But even if you should suffer for the sake of righteousness, you are blessed. And do not fear their intimidation, and do not be troubled, but sanctify Christ as Lord in your hearts, always being ready to make a defense to everyone who asks you to give an account for the hope that is in you yet with gentleness and reverence; and keep a good conscience so that in the thing in which you are slandered, those who revile your good behavior in Christ will be put to shame. 1 Peter 3: 14-16
Church members and readers of this blog often ask me about annual Bible reading plans--especially at the New Year when folks endeavor (dare I say it, make a resolution) to be more faithful about Bible reading.
Here are a couple of suggestions:
Ligonier has a great list of plans: Ligonier Bible Reading Plans
ESV.org has a good list as
The Sixtieth in a Series of Sermons on the Gospel of John
Jesus was dead. If there were any doubts, the spear thrust into his side confirmed the obvious. The end of the day was drawing near, and according to Jewish law, Jesus’ body must be buried before sundown. The women devoted to Jesus, along with his mother Mary, have watched the
The Fifty-Ninth in a Series of Sermons on the Gospel of John
It is easy for Christians to talk about the death of Jesus in the abstract. We study and debate the nature and the extent of the atonement. We speak of the cross as the basis for our salvation because through Christ’s suffering we find the forgiveness of sin–Jesus
The Fifty-Eighth in a Series of Sermons on the Gospel of John
Who would have ever thought that one of the most significant events in human history would play out in a Roman military headquarters in Jerusalem, in a trial presided over by a man (the Roman governor, Pontius Pilate) who is at first curious about Jesus’ presence before him, then
The Fifty-Seventh in a Series of Sermons on the Gospel of John
The Jews have found Jesus guilty of a capitol crime–blasphemy. The sentence for such a crime is death. The high priest, Caiaphas, and those who were present for Jesus’ trial in the high priest’s courtyard, then brought Jesus before the full Sanhedrin where
The Fifty-Sixth in a Series of Sermons on the Gospel of John
From the period of time Jesus time spent in Jerusalem during the Feast of Booths (the previous Fall), until the night of his arrest on the eve of the Passover (in the Spring), the religious leaders of Israel have been plotting to kill him. One of Jesus’ own disciples (Judas)
The Fifty-Fifth in a Series of Sermons on the Gospel of John
Jesus has done absolutely nothing wrong. He has spoken only those words which YHWH has given him to speak. He has broken not a single one of God’s commandments in his thinking, in his doing, or in his speech. He has loved God with his whole heart and his neighbor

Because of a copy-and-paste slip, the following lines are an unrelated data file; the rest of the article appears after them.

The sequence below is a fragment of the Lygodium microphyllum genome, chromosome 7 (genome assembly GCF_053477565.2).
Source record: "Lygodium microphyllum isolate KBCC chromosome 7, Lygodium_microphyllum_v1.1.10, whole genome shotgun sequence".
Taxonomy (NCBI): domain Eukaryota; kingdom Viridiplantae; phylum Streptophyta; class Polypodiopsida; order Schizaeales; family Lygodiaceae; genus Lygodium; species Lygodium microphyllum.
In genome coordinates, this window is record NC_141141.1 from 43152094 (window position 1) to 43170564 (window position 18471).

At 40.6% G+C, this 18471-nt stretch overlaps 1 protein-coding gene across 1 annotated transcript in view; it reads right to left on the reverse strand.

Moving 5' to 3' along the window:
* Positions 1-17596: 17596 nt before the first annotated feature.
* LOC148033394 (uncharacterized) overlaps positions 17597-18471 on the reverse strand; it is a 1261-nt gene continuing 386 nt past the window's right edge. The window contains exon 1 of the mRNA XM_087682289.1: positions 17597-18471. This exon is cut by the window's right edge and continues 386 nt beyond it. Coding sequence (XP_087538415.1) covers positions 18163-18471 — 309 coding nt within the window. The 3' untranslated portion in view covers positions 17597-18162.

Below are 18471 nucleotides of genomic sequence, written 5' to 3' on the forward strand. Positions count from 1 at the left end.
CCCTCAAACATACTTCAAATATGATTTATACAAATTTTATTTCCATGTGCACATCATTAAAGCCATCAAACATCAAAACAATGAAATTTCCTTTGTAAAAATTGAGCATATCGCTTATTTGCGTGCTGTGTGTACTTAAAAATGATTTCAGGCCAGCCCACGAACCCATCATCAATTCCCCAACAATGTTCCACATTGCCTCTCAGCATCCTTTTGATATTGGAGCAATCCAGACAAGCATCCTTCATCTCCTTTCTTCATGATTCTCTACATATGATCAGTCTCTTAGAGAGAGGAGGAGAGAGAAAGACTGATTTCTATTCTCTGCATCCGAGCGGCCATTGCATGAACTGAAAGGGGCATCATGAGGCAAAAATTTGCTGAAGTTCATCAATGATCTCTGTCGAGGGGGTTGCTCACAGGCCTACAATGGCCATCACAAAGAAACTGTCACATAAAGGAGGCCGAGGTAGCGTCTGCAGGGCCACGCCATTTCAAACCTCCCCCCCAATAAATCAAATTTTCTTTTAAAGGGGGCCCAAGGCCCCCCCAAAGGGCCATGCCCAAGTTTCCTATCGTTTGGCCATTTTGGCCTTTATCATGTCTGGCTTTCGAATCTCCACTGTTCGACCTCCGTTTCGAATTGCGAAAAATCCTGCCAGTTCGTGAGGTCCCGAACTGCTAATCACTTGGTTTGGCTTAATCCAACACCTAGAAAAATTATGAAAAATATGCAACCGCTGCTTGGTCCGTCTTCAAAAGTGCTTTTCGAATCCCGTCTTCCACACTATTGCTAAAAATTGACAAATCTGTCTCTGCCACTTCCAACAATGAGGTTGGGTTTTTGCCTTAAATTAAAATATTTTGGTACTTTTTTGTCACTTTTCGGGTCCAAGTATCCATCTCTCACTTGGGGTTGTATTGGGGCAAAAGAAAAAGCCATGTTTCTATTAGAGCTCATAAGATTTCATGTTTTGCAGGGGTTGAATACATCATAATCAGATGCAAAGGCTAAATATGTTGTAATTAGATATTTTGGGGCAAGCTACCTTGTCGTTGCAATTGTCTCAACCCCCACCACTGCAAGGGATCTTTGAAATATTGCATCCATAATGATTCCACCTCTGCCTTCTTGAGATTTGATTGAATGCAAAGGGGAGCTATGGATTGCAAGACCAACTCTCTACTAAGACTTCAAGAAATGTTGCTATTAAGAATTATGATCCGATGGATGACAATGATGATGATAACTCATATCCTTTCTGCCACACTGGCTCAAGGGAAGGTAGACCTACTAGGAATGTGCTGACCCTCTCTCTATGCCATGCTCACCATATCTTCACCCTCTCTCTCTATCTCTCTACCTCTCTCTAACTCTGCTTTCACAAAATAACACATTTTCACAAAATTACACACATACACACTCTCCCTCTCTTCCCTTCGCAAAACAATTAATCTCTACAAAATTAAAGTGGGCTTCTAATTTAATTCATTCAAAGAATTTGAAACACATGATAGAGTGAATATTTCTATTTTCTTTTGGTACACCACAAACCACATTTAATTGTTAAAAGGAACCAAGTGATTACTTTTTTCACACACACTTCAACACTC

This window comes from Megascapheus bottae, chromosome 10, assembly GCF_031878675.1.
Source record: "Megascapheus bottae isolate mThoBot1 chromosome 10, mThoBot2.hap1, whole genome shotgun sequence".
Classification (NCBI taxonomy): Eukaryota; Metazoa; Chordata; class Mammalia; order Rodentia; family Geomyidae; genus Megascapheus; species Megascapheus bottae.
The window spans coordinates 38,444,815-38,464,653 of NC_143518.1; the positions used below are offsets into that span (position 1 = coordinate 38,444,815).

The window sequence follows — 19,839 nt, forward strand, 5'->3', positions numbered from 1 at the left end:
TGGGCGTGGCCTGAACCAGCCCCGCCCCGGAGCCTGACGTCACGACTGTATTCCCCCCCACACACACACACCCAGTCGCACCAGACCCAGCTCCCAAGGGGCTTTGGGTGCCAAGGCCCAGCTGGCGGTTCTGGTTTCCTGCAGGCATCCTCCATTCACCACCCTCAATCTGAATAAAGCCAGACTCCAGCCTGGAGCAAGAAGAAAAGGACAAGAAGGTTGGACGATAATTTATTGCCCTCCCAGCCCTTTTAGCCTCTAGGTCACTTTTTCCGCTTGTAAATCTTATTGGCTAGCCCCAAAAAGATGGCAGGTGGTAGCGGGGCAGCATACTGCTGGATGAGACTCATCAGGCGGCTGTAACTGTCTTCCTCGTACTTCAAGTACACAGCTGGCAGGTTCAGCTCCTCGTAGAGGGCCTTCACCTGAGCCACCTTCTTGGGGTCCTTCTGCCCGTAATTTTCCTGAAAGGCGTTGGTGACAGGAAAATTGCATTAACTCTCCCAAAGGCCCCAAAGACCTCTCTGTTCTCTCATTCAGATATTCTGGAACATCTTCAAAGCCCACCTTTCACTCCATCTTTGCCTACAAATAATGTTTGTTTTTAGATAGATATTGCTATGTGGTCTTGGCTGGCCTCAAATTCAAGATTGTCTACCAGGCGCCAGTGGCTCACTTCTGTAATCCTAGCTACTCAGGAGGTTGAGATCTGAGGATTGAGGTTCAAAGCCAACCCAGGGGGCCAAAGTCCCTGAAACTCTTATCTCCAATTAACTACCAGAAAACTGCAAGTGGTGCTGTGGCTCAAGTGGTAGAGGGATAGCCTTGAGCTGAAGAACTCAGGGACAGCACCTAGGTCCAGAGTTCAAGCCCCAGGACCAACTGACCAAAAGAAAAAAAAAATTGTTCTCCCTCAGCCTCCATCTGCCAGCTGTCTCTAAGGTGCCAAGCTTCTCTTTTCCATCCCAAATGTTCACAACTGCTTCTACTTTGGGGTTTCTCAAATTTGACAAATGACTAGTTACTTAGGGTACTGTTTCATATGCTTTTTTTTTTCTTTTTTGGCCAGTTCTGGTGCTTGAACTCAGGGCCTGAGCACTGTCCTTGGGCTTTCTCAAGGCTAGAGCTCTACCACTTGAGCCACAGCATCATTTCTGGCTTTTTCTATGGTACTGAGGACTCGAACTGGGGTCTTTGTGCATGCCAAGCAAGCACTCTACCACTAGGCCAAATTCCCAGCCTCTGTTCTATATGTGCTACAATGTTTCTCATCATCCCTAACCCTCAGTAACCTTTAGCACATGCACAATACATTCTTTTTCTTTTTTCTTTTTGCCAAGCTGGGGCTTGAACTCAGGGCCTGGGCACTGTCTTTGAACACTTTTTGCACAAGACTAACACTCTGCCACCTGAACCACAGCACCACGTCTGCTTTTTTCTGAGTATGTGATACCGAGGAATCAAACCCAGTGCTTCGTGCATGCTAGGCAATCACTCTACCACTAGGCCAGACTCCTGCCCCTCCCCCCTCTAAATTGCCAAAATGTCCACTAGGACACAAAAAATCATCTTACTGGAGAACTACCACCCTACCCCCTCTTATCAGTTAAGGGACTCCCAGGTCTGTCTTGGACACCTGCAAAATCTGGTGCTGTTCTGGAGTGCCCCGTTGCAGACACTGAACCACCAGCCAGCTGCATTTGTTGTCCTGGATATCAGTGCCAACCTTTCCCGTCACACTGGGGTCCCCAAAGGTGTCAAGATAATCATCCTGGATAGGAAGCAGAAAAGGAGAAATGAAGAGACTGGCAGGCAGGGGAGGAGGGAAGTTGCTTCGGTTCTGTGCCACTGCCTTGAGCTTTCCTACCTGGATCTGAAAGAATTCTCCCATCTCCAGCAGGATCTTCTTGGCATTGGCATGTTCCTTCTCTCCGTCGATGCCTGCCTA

The Fifty-Fourth in a Series of Sermons on the Gospel of John
When Jesus prays for his disciples, there is one very important point of emphasis–that all of those whom Jesus will redeem, might be one. As Jesus prays, he asks that as he and the Father are one, so too may his people be one, so as to witness the glory of the Father and the
Here's the audio from this morning's sermon:
Authors: Kim Riddlebarger
Here's the place to go for Conference Information
Hope to see you there!
Authors: Kim Riddlebarger
The Fifty-Third in a Series of Sermons on the Gospel of John
As you read through Jesus’ “High Priestly Prayer” prayer in John 17, one thing virtually jumps out of the text. In this prayer we immediately see the deep and abiding relationship Jesus has with his Heavenly Father. Although the gospels tell us that Jesus
Here's the audio from this morning's sermon from Dr. Mike Horton, on the occasion of Reformation Sunday and our Twentieth Anniversary.
Authors: Kim Riddlebarger
The Fifty-Second in a Series of Sermons on the Gospel of John
Their evening together is now over. The hour has come. Jesus must leave the Upper Room, cross the Kidron Valley, and go to an olive grove on the Mount of Olives, where he will be arrested by members of the Sanhedrin (the Jewish ruling council). But in the moments before
Pastors are always more than a little apprehensive during weddings. Why? Because even though the couple you just married are thrilled that after months of preparation they have finally been pronounced man and wife, that moment is immortalized on film.
There in the background, behind the obvious joy of the moment, is pastor
The Fifty-First in a Series of Sermons on the Gospel of John
The Passover celebration is over, and the time has come for Jesus to depart from the upper room. Throughout his last moments with his disciples, Jesus has been preparing for them what he knows is sure to come–his crucifixion, death, and burial. In the famous words of
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May the information here, bless you in your sanctification and bring glory to God and Him alone.